Labour have enjoyed a steady 4-5% lead over the Conservatives in the polls for the last few months, which if carried through to a General Election would be enough to put Labour into government. But given the number of high-profile polling misses in the last decade, including Ed Miliband’s failure to translate poll leads of up to 10% into election victory, there is scepticism as to whether Labour really is on the path to power. This seems to be behind the bizarre reluctance of Tory MPs to rid themselves of a Prime Minister regarded by most of the public with contempt. In part, this scepticism has been fuelled by Labour’s apparently lacklustre performance in by-elections and the most recent set of local elections, where the Liberal Democrats were the big winners. But a closer look at the numbers shows that Tory strategists should be a lot more worried than they appear to be.
The early take on the May local elections was that while Labour had done very well in London, it had stalled in the places it needed to win back to stand a chance of forming the next government. No one seriously tried to deny that the Tories did very badly, but Labour only made a net gain of 108 council seats across the UK, while the Lib Dems gained 224 according to the BBC calculations.
The most crucial thing to remember in looking at this set of local elections, is that the last time these council seats were fought in England was in 2018. This was before the Brexit wars broke out in earnest and before the collapse of the Red Wall in 2019. Back in 2018 Labour MPs still represented Hartlepool, Bolsover, Blackpool South, Redcar and Blyth Valley – so merely achieving the same level of support in those areas as it had in 2018 implies that Labour would recover most of these seats. The 2021 local elections had showed little progress from the disastrous General Election result, with Labour doing worse in Leave voting areas than in Remain voting ones. But results from the 590 English wards outside London which held elections both last year and this year show that Labour’s vote share increased by +3% in Remain voting places, but by +6% in Leave voting ones compared to last year.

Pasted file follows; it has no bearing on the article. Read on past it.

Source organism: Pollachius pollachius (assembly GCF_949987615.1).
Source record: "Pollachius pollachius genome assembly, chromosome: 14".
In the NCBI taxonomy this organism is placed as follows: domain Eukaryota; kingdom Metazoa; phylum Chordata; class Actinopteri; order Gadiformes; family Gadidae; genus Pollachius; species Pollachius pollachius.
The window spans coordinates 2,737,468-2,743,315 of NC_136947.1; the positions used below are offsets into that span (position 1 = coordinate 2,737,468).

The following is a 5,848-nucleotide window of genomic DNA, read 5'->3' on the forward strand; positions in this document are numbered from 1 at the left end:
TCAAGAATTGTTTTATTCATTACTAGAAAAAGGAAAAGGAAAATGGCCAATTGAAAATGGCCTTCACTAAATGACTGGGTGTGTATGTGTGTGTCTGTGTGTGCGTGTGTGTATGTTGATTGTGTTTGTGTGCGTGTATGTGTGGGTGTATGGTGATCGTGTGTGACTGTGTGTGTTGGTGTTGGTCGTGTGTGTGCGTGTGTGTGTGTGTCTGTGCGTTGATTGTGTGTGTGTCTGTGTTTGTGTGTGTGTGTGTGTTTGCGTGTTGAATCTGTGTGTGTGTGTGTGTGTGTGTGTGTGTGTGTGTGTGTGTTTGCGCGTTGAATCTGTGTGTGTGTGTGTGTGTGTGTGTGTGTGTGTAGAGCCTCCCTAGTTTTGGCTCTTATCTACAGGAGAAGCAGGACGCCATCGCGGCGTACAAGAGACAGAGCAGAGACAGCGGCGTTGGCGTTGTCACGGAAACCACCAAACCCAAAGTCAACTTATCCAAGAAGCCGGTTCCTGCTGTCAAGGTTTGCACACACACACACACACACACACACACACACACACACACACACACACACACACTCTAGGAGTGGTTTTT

However Labour tended do less well in areas which voted heavily to Leave (with the notable exception of Cumberland where Labour took the council). Nuneaton & Bedworth and Amber Valley which were once seen as realistic Labour targets, but which voted Leave by 66% and 60% respectively, continued to move away from Labour.
But many of Labour’s better results came in places which have often been overlooked due to the current focus on Red Wall seats – places which overall voted Leave but not by large margins, and which are neither particularly deprived nor wildly affluent. Labour took control of Southampton and Crawley councils, and made significant progress in Swindon – all areas containing parliamentary seats which Labour held in the 2000s but subsequently lost. Labour also gained council seats in Milton Keynes which has historically tended to return Tory MPs but where demographic trends have moved it steadily towards Labour. In short, the local elections indicate that there are some “Red Wall” seats which are now probably beyond Labour’s grasp but more traditional swing seats where Labour performed relatively poorly in the 2010s are now very much within reach and that these would be enough to put Labour into government.